RALEIGH, NC - Christmas trees provide a significant source of revenue in southern Appalachia, resulting in millions of dollars in sales during the holiday buying season. The most popular species in the region is fraser fir, appreciated for its fragrance and consumer-friendly traits such as soft needles, strong branches, exceptional needle retention, and natural Christmas tree shape. Frasers, indigenous to isolated high-elevation mountains in southwestern Virginia, western North Carolina, and eastern Tennessee, are under attack by a pathogen called Phytophthora cinnamom, an insidious adversary that causes root rot, kills seedlings, and threatens serious economic losses for the region's Christmas tree industry. "Once a growing site is infested, the pathogen is nearly impossible to eradicate. Fir seedlings often die within 2 or 3 weeks from infection", noted John Frampton, a professor in the Department of Forestry and Environmental Resources at North Carolina State University. To develop planting stock that is resistant to or tolerant of Phytophthora cinnamomi, some growers in the southern Appalachian Mountains are turning to grafting practices, predominantly grafting fraser fir scions onto rootstocks of resistant momi or turkish fir. To aid growers in the region seeking effective grafting techniques, Frampton and his team designed a study, implemented by graduate student Haley Hibbert-Frey, to compare success rates of the traditional April grafting time with eight summer/early fall grafting dates. The study, published in HortScience, contains important recommendations for tree growers.
Fraser fir is usually grafted in April when the rootstock and scion are dormant. But spring is a busy time for growers, who would welcome the flexibility of performing grafting at other times of the year (e.g., late summer or early fall). The NCSU study compared success and growth of grafting fresh fraser fir scions onto turkish fir rootstocks during the traditional April grafting window with eight biweekly grafting dates from mid-July through mid-October. The scientists also assessed the effect of shade and irrigation treatments on graft success and growth and evaluated grafting during the mid-July through mid-October season using dormant fraser fir scions collected during April and stored at °C.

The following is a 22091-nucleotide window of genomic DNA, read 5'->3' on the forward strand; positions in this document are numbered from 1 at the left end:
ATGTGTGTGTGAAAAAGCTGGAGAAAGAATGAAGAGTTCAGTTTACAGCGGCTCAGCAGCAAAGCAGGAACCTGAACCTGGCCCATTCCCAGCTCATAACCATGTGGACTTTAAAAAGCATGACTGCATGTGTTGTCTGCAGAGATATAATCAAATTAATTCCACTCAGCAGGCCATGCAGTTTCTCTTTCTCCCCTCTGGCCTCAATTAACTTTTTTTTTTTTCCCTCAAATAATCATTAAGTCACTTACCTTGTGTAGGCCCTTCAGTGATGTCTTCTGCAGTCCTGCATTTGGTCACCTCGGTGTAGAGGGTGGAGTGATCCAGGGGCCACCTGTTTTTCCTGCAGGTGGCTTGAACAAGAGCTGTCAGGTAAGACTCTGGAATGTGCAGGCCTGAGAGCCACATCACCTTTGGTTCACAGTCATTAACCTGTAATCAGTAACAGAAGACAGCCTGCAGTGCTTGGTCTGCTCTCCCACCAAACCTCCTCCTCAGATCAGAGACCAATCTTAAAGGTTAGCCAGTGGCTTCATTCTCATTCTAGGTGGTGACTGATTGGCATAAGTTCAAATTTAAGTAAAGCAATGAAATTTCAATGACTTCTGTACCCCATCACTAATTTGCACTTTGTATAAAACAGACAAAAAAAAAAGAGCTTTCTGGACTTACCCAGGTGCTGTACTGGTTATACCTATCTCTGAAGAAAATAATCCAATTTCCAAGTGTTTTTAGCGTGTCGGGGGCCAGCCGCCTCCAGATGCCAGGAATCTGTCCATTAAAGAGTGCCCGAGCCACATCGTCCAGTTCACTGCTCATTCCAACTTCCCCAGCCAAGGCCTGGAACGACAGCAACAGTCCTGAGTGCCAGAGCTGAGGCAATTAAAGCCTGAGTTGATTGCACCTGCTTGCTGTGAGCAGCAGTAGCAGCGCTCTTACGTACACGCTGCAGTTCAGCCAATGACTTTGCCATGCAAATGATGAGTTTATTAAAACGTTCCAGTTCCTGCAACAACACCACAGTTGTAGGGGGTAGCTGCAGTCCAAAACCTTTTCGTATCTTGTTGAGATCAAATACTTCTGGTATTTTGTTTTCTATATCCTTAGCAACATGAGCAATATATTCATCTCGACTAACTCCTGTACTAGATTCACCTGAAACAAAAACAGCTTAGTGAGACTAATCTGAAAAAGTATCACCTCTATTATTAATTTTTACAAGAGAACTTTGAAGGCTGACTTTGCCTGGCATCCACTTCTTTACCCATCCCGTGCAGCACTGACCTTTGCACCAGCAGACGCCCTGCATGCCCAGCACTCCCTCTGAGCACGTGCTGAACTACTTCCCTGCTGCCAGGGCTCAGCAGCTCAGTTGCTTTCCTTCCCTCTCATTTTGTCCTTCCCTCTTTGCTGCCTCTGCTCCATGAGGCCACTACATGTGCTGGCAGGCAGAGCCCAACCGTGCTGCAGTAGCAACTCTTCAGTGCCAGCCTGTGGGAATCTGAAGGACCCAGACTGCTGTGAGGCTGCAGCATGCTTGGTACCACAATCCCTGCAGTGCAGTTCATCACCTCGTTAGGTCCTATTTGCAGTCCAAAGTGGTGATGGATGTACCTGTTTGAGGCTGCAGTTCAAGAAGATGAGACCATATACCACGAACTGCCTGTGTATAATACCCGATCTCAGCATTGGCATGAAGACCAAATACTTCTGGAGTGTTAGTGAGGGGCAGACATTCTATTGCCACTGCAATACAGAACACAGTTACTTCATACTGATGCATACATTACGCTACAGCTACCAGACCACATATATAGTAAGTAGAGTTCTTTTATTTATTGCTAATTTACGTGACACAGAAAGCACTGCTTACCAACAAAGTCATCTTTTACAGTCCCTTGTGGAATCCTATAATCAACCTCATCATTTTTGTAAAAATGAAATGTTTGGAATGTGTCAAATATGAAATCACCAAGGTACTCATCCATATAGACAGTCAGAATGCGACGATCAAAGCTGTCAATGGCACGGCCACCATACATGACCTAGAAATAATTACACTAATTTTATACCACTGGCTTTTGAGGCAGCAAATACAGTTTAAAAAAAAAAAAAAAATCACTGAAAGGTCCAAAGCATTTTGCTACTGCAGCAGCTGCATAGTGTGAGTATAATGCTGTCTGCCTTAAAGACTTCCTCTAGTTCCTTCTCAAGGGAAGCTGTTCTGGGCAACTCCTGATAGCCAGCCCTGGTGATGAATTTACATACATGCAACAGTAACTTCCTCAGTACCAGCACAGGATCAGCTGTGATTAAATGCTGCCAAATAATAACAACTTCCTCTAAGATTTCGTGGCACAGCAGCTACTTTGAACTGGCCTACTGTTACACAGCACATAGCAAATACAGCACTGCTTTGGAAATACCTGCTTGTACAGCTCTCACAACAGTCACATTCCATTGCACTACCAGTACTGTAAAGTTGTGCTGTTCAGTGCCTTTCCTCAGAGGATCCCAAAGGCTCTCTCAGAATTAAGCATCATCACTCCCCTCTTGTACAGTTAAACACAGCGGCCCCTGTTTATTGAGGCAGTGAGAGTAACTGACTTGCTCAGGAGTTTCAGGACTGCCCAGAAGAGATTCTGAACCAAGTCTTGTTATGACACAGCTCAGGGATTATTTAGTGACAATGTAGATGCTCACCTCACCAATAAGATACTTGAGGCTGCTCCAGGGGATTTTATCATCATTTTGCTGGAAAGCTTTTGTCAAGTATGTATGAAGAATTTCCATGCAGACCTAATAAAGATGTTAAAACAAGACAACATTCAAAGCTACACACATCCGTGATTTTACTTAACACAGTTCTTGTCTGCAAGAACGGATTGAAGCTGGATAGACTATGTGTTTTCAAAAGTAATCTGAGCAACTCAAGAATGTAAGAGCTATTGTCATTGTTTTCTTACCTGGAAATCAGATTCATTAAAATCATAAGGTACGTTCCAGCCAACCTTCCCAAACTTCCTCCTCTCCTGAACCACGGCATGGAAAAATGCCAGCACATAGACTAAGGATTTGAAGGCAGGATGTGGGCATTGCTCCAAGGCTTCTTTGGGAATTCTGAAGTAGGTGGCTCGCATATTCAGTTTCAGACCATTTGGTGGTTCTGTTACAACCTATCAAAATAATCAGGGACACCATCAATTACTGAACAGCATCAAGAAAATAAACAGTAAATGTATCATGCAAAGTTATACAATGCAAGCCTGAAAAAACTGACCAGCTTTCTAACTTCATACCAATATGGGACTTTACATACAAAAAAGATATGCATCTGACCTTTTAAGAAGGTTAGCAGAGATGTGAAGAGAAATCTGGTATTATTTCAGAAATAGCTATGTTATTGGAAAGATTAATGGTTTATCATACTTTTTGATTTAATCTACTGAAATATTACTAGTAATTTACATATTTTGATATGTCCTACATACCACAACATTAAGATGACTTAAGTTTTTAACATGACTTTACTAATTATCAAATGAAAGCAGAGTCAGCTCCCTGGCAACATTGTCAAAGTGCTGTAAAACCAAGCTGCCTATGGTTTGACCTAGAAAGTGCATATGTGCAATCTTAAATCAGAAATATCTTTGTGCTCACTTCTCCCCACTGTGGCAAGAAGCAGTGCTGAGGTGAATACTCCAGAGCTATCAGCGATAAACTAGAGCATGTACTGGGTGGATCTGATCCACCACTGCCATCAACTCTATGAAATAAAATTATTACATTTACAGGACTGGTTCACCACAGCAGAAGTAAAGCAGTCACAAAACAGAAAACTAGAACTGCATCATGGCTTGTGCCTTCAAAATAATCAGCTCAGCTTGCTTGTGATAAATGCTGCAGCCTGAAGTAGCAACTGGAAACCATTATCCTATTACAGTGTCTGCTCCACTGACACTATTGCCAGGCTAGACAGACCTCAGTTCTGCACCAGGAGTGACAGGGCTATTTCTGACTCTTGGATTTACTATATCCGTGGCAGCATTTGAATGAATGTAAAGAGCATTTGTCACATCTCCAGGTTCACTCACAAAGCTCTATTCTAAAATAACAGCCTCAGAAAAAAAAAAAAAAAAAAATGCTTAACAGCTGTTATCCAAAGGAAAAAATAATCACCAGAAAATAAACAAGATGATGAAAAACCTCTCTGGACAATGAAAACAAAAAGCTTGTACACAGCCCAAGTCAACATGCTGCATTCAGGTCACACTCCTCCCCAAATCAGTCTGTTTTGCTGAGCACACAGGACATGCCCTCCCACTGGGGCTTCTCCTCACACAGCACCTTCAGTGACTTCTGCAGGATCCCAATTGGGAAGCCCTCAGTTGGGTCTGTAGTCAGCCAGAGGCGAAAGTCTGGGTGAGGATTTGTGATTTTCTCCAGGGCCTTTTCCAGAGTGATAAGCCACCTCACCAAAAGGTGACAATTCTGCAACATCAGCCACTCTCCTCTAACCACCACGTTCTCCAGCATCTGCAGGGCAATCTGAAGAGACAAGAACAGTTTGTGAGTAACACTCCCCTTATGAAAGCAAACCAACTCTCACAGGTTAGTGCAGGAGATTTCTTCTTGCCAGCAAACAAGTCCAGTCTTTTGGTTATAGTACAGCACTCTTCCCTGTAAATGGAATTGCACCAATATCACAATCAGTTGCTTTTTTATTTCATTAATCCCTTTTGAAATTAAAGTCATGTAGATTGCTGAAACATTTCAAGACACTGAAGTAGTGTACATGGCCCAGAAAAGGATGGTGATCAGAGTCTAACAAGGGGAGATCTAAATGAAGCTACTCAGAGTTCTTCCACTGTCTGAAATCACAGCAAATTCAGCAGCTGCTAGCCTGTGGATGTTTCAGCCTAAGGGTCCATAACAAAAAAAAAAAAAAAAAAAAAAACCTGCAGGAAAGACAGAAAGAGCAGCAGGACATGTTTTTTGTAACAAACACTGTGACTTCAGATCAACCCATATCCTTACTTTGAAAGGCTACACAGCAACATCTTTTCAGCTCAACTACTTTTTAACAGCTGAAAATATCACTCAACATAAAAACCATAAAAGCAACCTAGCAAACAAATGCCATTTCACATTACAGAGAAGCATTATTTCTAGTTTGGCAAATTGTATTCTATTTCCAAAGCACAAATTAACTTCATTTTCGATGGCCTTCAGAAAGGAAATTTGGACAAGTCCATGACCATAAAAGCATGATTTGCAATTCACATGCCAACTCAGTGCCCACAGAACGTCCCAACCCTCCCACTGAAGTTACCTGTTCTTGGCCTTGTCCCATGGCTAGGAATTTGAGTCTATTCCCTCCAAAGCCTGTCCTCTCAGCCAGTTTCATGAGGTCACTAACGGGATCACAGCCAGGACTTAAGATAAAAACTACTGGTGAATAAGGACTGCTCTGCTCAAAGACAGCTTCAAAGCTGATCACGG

The team concluded that the effect of grafting date was significant for graft success. Grafting during April when scions were dormant and rootstocks were just becoming active yielded a noteworthy 95% success rate; graft success was significantly lower for the first three summer grafting dates and was unsuccessful from August 24-October 20. "April graft success was 95% but when grafting fresh scions in summer/fall, graft success decreased from 52% in July to 0% in October. To ensure optimal grafting success, grafting should be performed in the late winter or early spring when scions are dormant and the rootstocks are becoming active", recommended Frampton.
The experiment results showed that shade improved summer graft success (52% with shade, 38% without), while irrigation did not significantly affect graft success or subsequent growth. In a supplemental storage study, grafting of stored scion material in summer/early fall was not successful (less than 1%). "Until more successful techniques can be developed, it is prudent to graft fraser fir in early spring with freshly collected dormant scion material", the researchers concluded.
The complete study and abstract are available on the ASHS HortScience electronic journal web site: http://hortsci.
Founded in 1903, the American Society for Horticultural Science (ASHS) is the largest organization dedicated to advancing all facets of horticultural research, education, and application. More information at ashs.org